Standard operating procedures: A love/hate story

For a very long time, I have had a love/hate relationship with standard operating procedures (SOPs).

I love the idea that we can have a standardized way of doing something that minimizes risk, reduces waste, saves time and has a good quality result.

I hate the fact that most SOPs I have seen are extremely long, overly complex, and ones that no one can follow that end of being circumvented.

Not to mention the hassle of having to maintain and update them.

Even the visuals SOPs I have seem are lacking.

Moreover, the dogmatic few who insist that the SOP must be followed 100% as-is by everyone at every step rarely strike a cord. In such instances, don’t be surprised to see people taking short-cuts.

And, I don't think I have ever seen an SOP clearly define quality is plain language.

That said, a good SOP can help with training of new staff.

So, given this, what are we to do to take the hate to love?

I will provide my brief answer based on my experience.

SOPs can work well when the problem has already been solved by the people involved in the work.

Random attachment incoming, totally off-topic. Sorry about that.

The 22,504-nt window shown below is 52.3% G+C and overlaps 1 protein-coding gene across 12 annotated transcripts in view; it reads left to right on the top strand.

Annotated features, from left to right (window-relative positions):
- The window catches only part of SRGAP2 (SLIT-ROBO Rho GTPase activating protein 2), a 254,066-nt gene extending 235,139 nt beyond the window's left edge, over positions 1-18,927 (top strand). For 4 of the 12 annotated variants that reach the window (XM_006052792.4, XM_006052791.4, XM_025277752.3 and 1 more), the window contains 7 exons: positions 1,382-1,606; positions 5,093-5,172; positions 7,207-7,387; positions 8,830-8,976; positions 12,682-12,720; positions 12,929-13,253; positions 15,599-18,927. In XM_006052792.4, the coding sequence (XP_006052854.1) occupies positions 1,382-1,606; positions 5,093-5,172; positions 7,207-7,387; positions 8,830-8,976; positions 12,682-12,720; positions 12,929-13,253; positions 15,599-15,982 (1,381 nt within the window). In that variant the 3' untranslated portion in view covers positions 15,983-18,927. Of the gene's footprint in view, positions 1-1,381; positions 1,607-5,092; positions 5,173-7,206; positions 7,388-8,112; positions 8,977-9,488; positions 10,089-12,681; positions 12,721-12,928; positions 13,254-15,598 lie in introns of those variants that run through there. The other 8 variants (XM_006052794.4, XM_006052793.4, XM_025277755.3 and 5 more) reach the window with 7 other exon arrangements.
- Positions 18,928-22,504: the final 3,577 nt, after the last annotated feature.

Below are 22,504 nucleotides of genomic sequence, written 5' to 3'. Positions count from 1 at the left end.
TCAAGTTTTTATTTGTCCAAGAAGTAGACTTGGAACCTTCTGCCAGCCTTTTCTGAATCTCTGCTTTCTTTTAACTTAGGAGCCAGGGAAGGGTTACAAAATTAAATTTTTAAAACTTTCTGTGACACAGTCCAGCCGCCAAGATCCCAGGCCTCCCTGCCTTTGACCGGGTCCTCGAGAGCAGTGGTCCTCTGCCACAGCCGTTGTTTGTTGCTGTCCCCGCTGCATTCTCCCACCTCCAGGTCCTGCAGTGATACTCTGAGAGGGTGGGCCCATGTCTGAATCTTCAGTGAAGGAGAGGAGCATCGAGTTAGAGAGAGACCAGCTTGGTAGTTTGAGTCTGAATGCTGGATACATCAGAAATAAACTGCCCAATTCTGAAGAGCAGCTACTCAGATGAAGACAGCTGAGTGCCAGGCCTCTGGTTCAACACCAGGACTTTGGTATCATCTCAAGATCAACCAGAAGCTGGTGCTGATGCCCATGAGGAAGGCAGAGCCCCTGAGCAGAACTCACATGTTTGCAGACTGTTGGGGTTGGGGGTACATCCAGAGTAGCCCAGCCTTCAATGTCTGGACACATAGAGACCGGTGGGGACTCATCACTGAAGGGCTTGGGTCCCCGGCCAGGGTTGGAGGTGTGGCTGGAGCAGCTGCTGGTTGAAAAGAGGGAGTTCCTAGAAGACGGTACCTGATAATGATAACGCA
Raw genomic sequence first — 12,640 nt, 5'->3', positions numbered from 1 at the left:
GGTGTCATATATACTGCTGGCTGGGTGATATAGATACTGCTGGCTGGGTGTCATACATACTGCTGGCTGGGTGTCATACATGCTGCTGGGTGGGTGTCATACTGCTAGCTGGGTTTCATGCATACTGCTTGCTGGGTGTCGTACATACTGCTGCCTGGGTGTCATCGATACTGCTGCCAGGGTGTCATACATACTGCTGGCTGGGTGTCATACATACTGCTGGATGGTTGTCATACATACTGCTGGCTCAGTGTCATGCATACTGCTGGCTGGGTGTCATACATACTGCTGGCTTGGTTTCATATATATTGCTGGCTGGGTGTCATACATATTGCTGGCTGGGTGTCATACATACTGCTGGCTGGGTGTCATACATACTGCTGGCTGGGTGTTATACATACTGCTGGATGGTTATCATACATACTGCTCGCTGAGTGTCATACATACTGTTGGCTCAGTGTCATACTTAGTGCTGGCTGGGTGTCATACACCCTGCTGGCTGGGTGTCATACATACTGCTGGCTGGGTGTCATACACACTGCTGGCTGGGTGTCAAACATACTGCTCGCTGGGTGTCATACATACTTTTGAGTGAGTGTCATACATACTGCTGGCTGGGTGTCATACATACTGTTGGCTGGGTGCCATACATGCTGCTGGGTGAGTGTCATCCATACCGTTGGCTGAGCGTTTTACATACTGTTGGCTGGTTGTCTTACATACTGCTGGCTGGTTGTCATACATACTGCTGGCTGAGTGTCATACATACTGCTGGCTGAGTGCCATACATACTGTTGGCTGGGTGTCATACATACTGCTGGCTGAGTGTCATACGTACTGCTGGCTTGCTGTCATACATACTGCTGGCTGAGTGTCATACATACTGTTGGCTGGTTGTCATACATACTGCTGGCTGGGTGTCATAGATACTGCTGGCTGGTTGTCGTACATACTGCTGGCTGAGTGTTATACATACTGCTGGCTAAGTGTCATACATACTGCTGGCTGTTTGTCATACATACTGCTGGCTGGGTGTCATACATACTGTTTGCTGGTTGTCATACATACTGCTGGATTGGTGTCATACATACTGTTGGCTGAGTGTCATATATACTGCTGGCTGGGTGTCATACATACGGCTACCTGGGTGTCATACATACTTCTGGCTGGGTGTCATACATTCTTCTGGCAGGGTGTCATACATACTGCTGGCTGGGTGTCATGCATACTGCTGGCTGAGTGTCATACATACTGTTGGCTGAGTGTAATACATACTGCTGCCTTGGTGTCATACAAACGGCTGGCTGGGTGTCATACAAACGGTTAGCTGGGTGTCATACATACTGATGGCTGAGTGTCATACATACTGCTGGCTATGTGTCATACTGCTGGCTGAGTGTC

In other words, the problem or opportunity was defined, the current state was drawn, a gap analysis was done, a future and better state was proposed and this in the new process.

The SOP can now be prepared.

The SOP is simple, short, stress-tested by the end-users before being circulated for implementation.

They are revised annually, again, by those doing the work.

They have some visual components or even consider a video with no words, just the process repeated 3 times in slow motion for users to see and review at their leisure.

If your process is not a physical labour one, you can still make guidance videos instead of documents with a lot of text.

Ensure the SOP identifies the critical essential pillar steps that can’t be deviated from due to serious and demonstratable consequences.

Otherwise, understand and be prepared to allow for some level of deviation based on human preference and don’t punish these deviations.

For example, someone who is left-handed might not be able to do the same process as someone who is right-handed if the process favours righties.

Some organizations might mandate documented SOPs for health and safety, legal and compliance reasons which is completely understandable.

In such cases, consider accompanying checklists or simple job aids to facilitate the work being done.

Make sure to define quality at the top of the SOP or alternatively define what bad quality is.

I often ask new staff to create their own checklists for major and important tasks or processes and I review them with the staff member to ensure learning.

This exercise also quickly shows me if an SOP is effective in achieving the desired result by cross-referencing the result of the staff prepared checklist.

Do the aforementioned and maybe the SOP hate will turn to love.